CD Review: Pussycat Dolls

The queens of commericalism dot the Is and cross the Ts in their latest soulless outing.

Pussycat Dolls
Doll Domination
Geffen

2 stars (out of 5)

Review by August Brown

It's shaping up to be quite a time for American feminism.

First, we have Republican vice-presidential nominee Sarah Palin, about whom you might have read something in the past few weeks.

Now the Pussycat Dolls, a burlesque troupe turned top-40 act, have made a collection of electro-pop songs that are the opposite of sex: belligerent come-ons and odes to singledom stripped of pleasure, adventure or anything resembling fun.

Both instances capture a particular moment in the woman-as-cultural-cipher debate, but at least Palin's nouveaux-Fargo accent doesn't come with a leather corset.

When I Grow Up is the album's first single and ideological centerpiece.

Built off a filling-loosening house beat and the Dolls' smug cackling, it's so shameless in its celebration of the monoculture of moneyed youth that it transcends taste.

It's more of a "95 Theses" as penned by Kim Kardashian and nailed to Viacom's front door with the shards of a broken BlackBerry - we demand to be on TV; to drive nice cars; to have groupies.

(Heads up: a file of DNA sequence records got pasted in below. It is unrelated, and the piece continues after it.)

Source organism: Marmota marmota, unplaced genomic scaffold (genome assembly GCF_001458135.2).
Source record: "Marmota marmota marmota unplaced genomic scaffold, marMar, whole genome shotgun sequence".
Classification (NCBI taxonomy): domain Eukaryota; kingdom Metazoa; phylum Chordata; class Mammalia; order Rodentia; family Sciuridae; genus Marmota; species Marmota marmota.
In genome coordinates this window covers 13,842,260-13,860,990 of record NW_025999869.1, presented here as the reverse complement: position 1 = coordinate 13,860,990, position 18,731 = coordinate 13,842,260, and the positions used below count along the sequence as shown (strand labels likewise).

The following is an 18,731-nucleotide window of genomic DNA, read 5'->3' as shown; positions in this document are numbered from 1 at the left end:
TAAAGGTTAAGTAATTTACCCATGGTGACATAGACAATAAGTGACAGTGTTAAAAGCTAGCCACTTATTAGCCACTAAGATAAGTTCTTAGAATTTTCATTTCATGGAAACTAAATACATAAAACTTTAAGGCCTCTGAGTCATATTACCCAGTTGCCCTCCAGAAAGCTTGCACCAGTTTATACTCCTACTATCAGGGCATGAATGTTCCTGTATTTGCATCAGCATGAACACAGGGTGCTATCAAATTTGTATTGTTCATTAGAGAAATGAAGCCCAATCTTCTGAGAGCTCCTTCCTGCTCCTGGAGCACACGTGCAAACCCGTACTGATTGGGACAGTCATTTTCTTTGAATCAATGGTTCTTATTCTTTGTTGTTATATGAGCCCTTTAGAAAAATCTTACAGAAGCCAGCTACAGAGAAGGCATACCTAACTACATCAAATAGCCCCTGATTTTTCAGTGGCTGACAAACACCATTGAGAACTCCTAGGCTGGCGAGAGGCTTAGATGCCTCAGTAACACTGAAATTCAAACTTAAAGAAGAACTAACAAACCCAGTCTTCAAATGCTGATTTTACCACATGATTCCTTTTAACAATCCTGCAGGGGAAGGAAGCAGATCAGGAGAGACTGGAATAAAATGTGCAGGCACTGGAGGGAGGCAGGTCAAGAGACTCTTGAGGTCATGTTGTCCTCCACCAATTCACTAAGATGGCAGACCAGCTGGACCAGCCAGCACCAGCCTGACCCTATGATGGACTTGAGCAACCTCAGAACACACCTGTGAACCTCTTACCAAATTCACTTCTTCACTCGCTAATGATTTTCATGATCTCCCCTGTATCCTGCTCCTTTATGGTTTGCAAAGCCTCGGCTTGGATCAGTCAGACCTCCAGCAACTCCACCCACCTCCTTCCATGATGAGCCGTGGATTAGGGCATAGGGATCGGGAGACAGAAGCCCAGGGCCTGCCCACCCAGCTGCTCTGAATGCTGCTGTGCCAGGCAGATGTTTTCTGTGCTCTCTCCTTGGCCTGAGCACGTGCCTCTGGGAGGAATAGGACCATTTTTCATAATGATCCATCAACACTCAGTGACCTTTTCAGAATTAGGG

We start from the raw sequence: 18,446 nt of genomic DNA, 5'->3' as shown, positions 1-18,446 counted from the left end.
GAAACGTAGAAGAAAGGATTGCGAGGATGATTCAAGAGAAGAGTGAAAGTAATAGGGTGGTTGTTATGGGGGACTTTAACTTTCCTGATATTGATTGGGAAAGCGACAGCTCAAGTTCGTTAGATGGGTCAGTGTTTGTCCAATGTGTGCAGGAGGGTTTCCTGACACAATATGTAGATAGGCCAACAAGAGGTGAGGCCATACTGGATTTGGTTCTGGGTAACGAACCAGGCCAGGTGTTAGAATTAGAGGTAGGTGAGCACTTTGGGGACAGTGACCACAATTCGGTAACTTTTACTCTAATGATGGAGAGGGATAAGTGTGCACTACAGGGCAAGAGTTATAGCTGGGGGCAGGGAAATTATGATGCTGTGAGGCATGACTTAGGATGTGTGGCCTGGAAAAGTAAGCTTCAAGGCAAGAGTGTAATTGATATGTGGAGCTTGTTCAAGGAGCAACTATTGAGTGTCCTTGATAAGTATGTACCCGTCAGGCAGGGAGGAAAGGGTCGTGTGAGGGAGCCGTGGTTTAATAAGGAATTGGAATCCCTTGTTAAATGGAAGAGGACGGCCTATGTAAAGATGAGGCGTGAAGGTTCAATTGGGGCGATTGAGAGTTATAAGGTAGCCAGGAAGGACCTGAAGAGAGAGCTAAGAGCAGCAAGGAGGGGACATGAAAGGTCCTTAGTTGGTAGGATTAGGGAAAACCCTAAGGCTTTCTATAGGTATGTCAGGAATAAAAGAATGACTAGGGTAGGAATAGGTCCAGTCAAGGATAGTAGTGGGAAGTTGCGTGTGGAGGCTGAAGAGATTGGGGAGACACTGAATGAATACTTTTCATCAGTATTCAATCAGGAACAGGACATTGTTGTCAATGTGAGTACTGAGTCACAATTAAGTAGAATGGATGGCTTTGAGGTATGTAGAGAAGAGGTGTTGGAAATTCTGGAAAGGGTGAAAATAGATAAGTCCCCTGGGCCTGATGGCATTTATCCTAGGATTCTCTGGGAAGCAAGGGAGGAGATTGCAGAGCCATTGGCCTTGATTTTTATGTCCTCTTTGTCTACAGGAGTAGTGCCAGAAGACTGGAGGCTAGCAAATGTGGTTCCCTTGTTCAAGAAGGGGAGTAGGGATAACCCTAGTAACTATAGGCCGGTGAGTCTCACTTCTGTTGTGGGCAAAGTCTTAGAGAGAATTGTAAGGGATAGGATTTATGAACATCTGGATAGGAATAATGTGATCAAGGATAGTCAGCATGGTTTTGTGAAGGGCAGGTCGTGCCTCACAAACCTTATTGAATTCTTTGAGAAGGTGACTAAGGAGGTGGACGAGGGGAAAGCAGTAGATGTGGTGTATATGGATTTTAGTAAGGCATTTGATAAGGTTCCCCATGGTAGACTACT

There's nothing that comes within sniffing distance of Don't Cha, the Cee-Lo penned bit of winking R&B that announced their presence to the world.

Instead, Doll Domination is a series of signifiers to other, more interesting, moments in recent pop culture.

Especially after a summer when something as weird as A Millie or frothy as American Boy could rule the radio, the record seems less an album than a list of itemised expenses: a few grand for a twinkly piano ballad, a few more for the galloping Timbaland swipe and a few hundred to wash away the film of cynicism that coats everyone involved with Doll Domination.

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